Game Review: Stellar Attack (PSP Mini)

There is a lot to be said for previous generations of games consoles and computers. When systems were less powerful, games had to get straight to the point… we weren’t always bogged down with over-complicated plots and storylines for games, we didn’t have to spend hours wading through tutorials just to get to grips with a game’s control systems, nor did we need an instruction manual that made War And Peace seem like a promotional flyer. Games were simple and easy to pick up and play without compromising when it came to gameplay.

Stellar Attack is one such game. Forget about a convoluted plot about an alien invasion, a character that you are playing who has to save the universe or anything ridiculous like that to distract you from the game. Stallar Attack just gives everything to you straight and that makes a rather refreshing change. The game is a no-nonsense affair and while it’s easy to pick up, it’s hard to master and that is what makes it stand out from most other sci-fi shooters in the Minis range.

To start off with, you are in control of a spaceship… a ship equipped with lasers. You have to use these lasers to destroy a series of missile turrets to complete each of the game’s 20 levels with more turrets being found on each level. That would be simple enough if it wasn’t for the fact that the turrets are protected by orbs that are rotating around the turret. These orbs can be destroyed with your laser but it’s not as simple as that… the orbs are colour coded and the only way they can be destroyed is by firing the appropriate coloured laser at them to destroy them. Fortunately, you can alter the colour of your laser depending on the action button you press. Press the wrong button to shoot and the orb will be left undamaged. Once you have a clear shot at the turret, fire off as many shots as you can with any coloured laser to reduce it’s energy to nothing and blow it out of the stars…

Stellar Attack is all about scores. The more orbs you successfully destroy in a row, you will be awarded a points multiplier allowing you to build up higher scores at the end of each level but this will be wiped out should you break that chain of correctly coloured shots. Additional orbs will also appear at random offering bonus points, will slow the orbs down, destroy connecting orbs to make your job of destroying the turret easier and other benefits. It’s not all good though as some have a negative effect on the game including speeding up the movement of the orbs, firing homing missiles at you, and a few other surprises that I’ll leave for you to discover for yourself…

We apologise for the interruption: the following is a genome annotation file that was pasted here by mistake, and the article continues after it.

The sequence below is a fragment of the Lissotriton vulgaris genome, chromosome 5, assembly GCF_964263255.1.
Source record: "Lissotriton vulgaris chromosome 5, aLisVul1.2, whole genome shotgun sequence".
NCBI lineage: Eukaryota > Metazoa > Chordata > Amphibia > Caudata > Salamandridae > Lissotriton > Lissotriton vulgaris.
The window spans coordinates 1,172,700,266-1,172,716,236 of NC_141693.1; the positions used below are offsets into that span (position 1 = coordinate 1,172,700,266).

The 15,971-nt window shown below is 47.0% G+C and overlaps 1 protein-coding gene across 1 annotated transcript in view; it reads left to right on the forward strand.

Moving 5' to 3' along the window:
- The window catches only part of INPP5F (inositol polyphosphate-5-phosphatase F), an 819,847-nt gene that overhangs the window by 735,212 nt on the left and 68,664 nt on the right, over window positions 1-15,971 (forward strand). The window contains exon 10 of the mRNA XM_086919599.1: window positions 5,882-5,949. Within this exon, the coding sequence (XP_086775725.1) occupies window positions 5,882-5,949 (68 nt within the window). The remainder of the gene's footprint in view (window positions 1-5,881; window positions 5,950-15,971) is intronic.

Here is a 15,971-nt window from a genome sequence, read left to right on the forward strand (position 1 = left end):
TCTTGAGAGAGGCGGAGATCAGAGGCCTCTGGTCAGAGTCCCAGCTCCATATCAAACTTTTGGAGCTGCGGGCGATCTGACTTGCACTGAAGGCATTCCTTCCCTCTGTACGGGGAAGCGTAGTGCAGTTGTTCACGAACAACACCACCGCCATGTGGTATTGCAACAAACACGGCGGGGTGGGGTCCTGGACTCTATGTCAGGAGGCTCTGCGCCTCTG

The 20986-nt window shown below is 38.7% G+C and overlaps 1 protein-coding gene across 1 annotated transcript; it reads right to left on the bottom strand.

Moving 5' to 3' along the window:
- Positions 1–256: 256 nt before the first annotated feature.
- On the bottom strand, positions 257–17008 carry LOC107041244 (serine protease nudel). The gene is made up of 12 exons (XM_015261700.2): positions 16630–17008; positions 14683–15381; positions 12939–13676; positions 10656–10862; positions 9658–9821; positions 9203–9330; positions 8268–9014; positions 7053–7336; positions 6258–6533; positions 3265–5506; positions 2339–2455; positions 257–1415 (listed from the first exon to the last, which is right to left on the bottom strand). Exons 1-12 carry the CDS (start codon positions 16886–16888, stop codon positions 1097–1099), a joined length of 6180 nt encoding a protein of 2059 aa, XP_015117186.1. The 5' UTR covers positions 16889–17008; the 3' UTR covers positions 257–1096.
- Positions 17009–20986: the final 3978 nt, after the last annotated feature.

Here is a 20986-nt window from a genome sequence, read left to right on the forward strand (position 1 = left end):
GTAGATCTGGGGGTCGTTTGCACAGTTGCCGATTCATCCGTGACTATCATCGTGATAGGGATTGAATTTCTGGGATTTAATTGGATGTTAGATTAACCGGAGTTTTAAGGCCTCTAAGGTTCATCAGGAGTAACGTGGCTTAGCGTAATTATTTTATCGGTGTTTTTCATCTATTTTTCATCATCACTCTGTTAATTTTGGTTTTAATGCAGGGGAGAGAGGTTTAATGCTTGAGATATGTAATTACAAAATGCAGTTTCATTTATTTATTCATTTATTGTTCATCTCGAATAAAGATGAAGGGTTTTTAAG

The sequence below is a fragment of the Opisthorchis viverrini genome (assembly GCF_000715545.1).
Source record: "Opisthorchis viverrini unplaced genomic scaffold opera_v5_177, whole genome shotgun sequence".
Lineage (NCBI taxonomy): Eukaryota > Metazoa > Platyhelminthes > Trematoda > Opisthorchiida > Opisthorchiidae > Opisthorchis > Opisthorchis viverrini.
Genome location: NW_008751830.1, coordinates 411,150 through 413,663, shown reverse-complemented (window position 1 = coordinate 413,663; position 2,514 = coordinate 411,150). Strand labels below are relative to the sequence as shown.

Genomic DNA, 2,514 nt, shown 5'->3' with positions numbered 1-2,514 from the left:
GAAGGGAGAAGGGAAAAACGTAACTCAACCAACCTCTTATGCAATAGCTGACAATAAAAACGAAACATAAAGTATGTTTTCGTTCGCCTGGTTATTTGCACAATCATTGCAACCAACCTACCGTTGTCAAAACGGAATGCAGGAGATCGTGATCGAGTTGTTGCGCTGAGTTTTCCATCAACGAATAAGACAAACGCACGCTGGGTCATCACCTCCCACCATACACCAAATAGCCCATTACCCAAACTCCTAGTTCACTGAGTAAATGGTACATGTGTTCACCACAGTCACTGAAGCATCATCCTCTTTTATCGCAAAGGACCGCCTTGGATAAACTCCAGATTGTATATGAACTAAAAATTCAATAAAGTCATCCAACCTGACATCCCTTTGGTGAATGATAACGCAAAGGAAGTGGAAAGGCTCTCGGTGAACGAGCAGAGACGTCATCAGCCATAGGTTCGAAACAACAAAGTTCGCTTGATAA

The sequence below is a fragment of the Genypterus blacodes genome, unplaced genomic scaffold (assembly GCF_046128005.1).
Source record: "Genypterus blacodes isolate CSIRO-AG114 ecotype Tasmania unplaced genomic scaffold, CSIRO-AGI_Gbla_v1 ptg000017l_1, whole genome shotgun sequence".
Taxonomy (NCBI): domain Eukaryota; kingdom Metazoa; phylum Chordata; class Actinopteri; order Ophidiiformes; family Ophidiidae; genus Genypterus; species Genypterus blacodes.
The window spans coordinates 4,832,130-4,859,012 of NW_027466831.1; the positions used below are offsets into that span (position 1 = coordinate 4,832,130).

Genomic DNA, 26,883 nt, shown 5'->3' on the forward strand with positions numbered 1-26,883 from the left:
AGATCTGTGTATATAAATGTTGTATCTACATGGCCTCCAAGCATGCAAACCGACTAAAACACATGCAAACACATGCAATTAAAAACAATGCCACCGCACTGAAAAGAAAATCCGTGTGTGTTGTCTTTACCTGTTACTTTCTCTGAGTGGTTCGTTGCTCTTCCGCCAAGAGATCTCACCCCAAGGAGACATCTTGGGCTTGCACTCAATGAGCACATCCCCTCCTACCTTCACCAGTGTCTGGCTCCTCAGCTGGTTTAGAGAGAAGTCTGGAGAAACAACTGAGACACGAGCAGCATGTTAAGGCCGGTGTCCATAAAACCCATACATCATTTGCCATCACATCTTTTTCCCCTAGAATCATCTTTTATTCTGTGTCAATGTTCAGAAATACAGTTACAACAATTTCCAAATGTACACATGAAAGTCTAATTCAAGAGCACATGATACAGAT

While all of this is happening, not only do you have to fly your ship to position yourself to get the best shot both at the turrets and the orbs, but you also need to keep an eye on all the shots coming in at you from all directions so you need to keep your wits about you at all times. The game offers a choice of control methods using the left analogue stick either direct control (the ship moving in the direction you push) or vector controls (which is based around rotating your ship and controlling forward and reverse thrust only) so you can find whichever method works best for you. Each method provides you with a choice of three different ships, each with their own handling, weapon and shield attributes that affect the game, and there are three difficulty settings.

There are three main game modes on offer – Modern (which is the main game where you progress through all 20 levels), Core (a survival mode where you start the game with no shields and earn lives as you destroy turrets during the game) and Attack (which is a timed mode where you lose time rather than lives each time you are destroyed and you can only gain time by destroying turrets). This adds extra longevity to the game beyond the initial 20 levels ensuring that you’ll come back to the game even when you’ve exhausted the main game mode.

Visually, the game is functional at best but it works well enough. It’s easy enough to identify the orbs clearly and although there is a minimalistic look to the whole game, it’s not a title that needs stunning graphics and sound although the music and sound effects certainly outshine the visuals. My once concern here however is the game’s dependance on colour. For anyone who is colour-blind, it would be physically impossible for them to play Stellar Attack. Other than the colour, there is no way to distinguish between the types of orbs (no markings, patterns or anything else) so so you need to be able to tell the difference between red, blue, yellow and green to be able to play this game. This may sound like a rather minor point, but perhaps it’s something that could have been worked around with a visual change to the orbs?

Despite that minor quibble, this is a great game and certainly offers a rather unique twist on the shoot-em-up genre. With the on-screen help always present, there’s no concern over the control systems and worrying about what button you need to use for each colour so it makes it a joy to play. As most gamers will find which is their ideal control method quickly, all you need to do is focus on enjoying the game… and I can’t see that being a problem for the majority of you! Well worth considering at the price.

Simon Plumbe

At A Glance

  • Title: Stellar Attack
  • Publisher: Laughing Jackal
  • System: PSP Minis
  • Format: PSN Download
  • Cross Buy: No
  • Online Multiplayer: No
  • Local Multiplayer: No
  • Memory Card Space Needed: 32Mb

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